Fac­ing Alzheimer’s:

Care & Iden­tity

American Senior - - NEWS -

Michelle is an 82-year- old ex­tro­vert with an imp­ish smile and ex­pres­sive hands. A life-long an­i­mal lover, Michelle never mar­ried or had chil­dren, but she es­tab­lished a lo­cal an­i­mal shel­ter and cared for sev­eral of her own pets.

Michelle is liv­ing with Alzheimer’s dis­ease, and re­sides in an as­sisted liv­ing com­mu­nity where staff mem­bers know her well. Her room is full of pho­tos of an­i­mals, and staff made a small al­bum of her pets that Michelle can show other res­i­dents. When ther­apy dogs visit the res­i­dence, staff seek

out Michelle be­cause she loves to walk with them through the halls. De­spite sig­nif­i­cant lapses in her mem­ory, Michelle’s iden­tity re­mains, and staff re­in­force it through the way they in­ter­act with her and the things around her.

“We find that peo­ple with Alzheimer’s and other de­men­tias don’t ac­tu­ally lose their sense of self, in­stead, they lose the abil­ity to com­mu­ni­cate as­pects of them­selves. If they can’t tell you who they are or who they’ve been, it’s up to us— care­givers, fam­ily, and friends—to reach out and find ways to con­nect based on what we know about them,” says Sam Fazio, Ph.D., direc­tor of Con­stituent Ser­vices at the Alzheimer’s As­so­ci­a­tion. Stud­ies of peo­ple with Alzheimer’s dis­ease show that de­spite cog­ni­tive im­pair­ment they can still rec­og­nize them­selves in mir­rors and pho­to­graphs, use pro­nouns like “I” and “me,” and de­scribe what they felt and be­lieved dur­ing sig­nif­i­cant life events, such as go­ing to war or cel­e­brat­ing their wed­ding day.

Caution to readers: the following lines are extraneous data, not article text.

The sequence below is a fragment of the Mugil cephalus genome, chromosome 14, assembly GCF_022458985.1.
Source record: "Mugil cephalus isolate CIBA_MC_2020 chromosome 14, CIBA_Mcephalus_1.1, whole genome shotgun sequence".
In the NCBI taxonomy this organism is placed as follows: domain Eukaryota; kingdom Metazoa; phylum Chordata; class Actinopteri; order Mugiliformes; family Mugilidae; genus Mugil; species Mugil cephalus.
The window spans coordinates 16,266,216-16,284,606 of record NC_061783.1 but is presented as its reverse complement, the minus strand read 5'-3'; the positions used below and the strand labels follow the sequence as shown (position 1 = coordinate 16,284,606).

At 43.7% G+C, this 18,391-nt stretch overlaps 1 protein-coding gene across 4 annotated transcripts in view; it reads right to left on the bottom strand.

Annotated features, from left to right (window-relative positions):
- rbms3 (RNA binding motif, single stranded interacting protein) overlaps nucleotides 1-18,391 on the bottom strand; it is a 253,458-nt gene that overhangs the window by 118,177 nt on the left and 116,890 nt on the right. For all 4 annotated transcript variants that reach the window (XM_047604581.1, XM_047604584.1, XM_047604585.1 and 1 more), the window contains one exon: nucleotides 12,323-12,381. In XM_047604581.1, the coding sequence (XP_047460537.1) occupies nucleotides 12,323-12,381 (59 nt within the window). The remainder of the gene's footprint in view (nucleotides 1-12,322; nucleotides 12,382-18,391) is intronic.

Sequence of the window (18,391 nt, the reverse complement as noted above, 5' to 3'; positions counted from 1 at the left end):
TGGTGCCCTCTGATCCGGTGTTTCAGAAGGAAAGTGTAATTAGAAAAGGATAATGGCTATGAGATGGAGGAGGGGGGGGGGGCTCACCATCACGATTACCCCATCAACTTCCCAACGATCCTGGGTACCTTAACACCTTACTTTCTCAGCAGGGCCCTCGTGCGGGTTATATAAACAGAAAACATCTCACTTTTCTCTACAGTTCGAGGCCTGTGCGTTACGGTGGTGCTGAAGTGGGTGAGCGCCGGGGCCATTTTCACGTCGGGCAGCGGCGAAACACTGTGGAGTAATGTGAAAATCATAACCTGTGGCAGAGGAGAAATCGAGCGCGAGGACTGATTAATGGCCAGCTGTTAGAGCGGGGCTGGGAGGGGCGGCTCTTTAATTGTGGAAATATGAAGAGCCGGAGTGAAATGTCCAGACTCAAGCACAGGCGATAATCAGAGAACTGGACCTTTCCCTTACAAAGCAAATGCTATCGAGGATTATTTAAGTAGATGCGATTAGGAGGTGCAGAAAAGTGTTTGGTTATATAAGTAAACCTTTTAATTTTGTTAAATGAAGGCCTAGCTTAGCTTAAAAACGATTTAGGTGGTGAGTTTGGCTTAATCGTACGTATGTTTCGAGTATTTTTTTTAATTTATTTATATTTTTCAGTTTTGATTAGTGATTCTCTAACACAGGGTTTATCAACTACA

“Iden­tity is more than mem­ory,” Fazio ex­plains. “It’s im­por­tant to find out who a per­son with de­men­tia has been their whole life and to weave that into your in­ter­ac­tions with them. For ex­am­ple, if you know that the per­son with Alzheimer’s used to be a dancer, you can ask them about their per­for­mances while help­ing them with a bath.”

Fazio is de­scrib­ing “per­son- cen­tered care,” an ap­proach that views the per­son liv­ing with Alzheimer’s as an in­di­vid­ual, not just as a pa­tient with symp­toms to man­age.

The fol­low­ing prin­ci­ples are the ba­sis be­hind per­son-cen­tered care:

• Value the per­son with de­men­tia and the peo­ple who care for them.

• Treat peo­ple as in­di­vid­u­als.

• Look at the world through the per­son’s eyes.

• Pro­vide a pos­i­tive so­cial en­vi­ron­ment that sup­ports the per­son’s well-be­ing1.

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